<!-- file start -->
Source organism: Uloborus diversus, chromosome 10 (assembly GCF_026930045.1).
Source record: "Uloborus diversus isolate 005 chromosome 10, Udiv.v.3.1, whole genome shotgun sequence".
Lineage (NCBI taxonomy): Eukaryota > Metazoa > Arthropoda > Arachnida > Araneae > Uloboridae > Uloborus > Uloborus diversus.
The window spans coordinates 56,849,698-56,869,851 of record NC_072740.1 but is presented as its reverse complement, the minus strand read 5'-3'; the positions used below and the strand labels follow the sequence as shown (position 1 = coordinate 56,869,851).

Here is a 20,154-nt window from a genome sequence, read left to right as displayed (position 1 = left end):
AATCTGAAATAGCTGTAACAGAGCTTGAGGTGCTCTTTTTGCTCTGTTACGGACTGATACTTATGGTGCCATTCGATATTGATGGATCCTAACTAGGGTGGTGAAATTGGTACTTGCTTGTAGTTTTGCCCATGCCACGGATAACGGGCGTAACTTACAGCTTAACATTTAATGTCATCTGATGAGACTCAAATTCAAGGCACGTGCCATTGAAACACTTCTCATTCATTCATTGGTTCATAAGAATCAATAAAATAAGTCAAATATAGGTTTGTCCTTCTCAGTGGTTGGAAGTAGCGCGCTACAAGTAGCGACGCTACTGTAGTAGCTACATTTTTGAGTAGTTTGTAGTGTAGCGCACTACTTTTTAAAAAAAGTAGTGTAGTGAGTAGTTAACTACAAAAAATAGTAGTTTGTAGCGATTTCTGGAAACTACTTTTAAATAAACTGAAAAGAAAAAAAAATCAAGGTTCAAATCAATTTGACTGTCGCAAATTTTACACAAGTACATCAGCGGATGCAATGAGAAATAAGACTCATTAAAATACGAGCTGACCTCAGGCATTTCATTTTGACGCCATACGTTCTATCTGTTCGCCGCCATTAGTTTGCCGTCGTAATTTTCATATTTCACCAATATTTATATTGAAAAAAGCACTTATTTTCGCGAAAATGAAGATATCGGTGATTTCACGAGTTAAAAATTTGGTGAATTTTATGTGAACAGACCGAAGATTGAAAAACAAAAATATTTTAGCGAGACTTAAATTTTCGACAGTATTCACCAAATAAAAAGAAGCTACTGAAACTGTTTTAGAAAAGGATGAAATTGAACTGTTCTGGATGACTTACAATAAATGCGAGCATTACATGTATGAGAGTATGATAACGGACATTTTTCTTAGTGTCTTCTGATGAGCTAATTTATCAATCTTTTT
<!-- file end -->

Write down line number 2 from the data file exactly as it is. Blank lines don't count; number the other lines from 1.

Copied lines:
Source record: "Uloborus diversus isolate 005 chromosome 10, Udiv.v.3.1, whole genome shotgun sequence".